|Queen of Assyria|
|Reign||811 BCE – 808 BCE or 809 BCE - 792 BCE|
Shammuramat was a wife of King Shamshi-Adad V and after he died in 811 BC, she ruled the Neo-Assyrian Empire as its regent for five years until her son Adad-nirari III came of age. Other chronologies suggest that her regency lasted from 809 to 792 BCE.
She ruled at a time of political uncertainty, which is one of the possible explanations for why Assyrians may have accepted her rule (as normally a woman as ruler would have been unthinkable). In the city of Ashur, she had an obelisk built and inscribed, which read:
Stele of Sammuramat, queen of Shamshi-Adad, King of the Universe, King of Assyria, Mother of Adad Nirari, King of the Universe, King of Assyria, Daughter-in-Law of Shalmaneser, King of the Four Regions of the World.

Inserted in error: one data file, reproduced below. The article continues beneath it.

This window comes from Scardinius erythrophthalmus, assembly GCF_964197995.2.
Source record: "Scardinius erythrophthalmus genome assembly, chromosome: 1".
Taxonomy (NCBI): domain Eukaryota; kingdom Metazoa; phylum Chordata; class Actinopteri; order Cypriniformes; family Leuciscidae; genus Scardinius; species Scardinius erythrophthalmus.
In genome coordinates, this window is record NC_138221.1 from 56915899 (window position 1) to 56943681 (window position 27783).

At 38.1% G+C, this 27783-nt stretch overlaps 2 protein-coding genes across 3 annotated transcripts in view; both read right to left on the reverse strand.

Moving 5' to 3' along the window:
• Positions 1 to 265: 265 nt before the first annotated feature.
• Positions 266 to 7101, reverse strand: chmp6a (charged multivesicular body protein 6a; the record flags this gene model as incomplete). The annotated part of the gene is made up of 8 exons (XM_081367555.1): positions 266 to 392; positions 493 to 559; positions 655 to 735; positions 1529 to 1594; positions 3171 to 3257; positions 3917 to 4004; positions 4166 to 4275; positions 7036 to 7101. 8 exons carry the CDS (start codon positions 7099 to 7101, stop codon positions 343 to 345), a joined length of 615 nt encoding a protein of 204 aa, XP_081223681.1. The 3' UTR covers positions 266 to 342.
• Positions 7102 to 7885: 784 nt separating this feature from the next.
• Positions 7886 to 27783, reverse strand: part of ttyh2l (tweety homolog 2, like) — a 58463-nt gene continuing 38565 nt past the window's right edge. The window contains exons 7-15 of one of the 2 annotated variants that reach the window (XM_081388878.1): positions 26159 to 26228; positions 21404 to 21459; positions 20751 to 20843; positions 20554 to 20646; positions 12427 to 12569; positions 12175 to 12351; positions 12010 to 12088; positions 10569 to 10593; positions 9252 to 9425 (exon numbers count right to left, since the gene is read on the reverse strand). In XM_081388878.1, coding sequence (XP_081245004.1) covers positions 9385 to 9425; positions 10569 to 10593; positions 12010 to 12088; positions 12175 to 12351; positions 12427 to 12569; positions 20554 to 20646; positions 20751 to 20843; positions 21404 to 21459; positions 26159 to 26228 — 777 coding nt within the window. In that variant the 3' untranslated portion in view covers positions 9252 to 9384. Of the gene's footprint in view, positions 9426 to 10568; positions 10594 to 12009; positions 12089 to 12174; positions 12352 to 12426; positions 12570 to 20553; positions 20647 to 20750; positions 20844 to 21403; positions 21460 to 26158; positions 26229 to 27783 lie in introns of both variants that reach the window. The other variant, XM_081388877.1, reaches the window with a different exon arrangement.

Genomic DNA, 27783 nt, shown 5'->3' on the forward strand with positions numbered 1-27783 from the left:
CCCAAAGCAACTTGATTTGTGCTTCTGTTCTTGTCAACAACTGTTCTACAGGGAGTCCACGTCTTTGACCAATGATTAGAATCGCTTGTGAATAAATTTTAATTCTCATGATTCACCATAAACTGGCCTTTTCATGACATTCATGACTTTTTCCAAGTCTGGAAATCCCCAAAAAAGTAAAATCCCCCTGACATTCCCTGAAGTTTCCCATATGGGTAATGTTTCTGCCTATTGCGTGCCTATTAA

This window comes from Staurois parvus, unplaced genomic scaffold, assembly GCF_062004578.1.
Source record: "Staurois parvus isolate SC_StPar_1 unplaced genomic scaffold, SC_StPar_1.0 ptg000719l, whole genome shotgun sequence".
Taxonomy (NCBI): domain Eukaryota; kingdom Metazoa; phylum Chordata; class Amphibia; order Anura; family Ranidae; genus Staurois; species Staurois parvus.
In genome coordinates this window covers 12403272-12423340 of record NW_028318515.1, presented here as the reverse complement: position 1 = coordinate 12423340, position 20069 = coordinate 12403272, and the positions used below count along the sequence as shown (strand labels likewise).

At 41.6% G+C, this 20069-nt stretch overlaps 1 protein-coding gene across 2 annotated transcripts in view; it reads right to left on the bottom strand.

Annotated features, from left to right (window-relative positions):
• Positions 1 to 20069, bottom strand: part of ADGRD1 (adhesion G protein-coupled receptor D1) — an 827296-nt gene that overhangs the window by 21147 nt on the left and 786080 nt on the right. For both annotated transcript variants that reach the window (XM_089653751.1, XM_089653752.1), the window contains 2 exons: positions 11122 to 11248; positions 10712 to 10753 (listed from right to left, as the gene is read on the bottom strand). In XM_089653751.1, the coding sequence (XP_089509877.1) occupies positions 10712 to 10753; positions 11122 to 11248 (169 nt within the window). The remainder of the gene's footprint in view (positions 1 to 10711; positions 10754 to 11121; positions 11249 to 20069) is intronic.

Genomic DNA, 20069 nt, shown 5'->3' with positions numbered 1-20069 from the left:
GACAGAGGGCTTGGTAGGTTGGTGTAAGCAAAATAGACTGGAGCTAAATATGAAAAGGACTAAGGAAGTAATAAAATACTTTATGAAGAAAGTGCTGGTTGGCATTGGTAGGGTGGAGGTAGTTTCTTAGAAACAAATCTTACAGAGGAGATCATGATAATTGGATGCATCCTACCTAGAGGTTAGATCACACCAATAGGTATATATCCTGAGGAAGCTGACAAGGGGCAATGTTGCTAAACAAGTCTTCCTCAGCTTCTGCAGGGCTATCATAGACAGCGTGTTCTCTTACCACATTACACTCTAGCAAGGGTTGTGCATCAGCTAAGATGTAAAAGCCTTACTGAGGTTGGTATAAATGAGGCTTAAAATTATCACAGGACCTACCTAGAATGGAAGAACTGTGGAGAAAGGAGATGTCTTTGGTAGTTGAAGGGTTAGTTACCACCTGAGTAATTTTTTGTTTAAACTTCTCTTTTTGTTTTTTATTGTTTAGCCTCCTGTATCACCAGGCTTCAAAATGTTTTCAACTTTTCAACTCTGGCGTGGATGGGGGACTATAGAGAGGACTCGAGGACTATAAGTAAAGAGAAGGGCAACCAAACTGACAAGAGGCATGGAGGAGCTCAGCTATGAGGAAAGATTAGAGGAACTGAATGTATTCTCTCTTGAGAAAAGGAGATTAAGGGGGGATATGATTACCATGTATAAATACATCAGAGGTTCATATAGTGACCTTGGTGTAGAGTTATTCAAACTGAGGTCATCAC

The legendary Semiramis is usually considered a purely mythical figure; however, there is evidence in Assyrian records suggesting that she may, in fact, be a Greek reflection of Shammuramat. This identification is disputed. Another possibility is that she is given that title after death to reflect similarities with an earlier Sumerian deity.
- "Sammu-ramat (queen of Assyria)". Britannica Online Encyclopedia. Retrieved 2013-01-04.
- Reilly, Jim (2000) "Contestants for Syrian Domination" in "Chapter 3: Assyrian & Hittite Synchronisms" The Genealogy of Ashakhet;
- "Sammu-Ramat and Semiramis: The Inspiration and the Myth". Ancient History Encyclopedia. Retrieved 2016-04-13.
- Georges Roux: Ancient Iraq, Penguin Books, London 1992, ISBN 0-14-012523-X, page 302.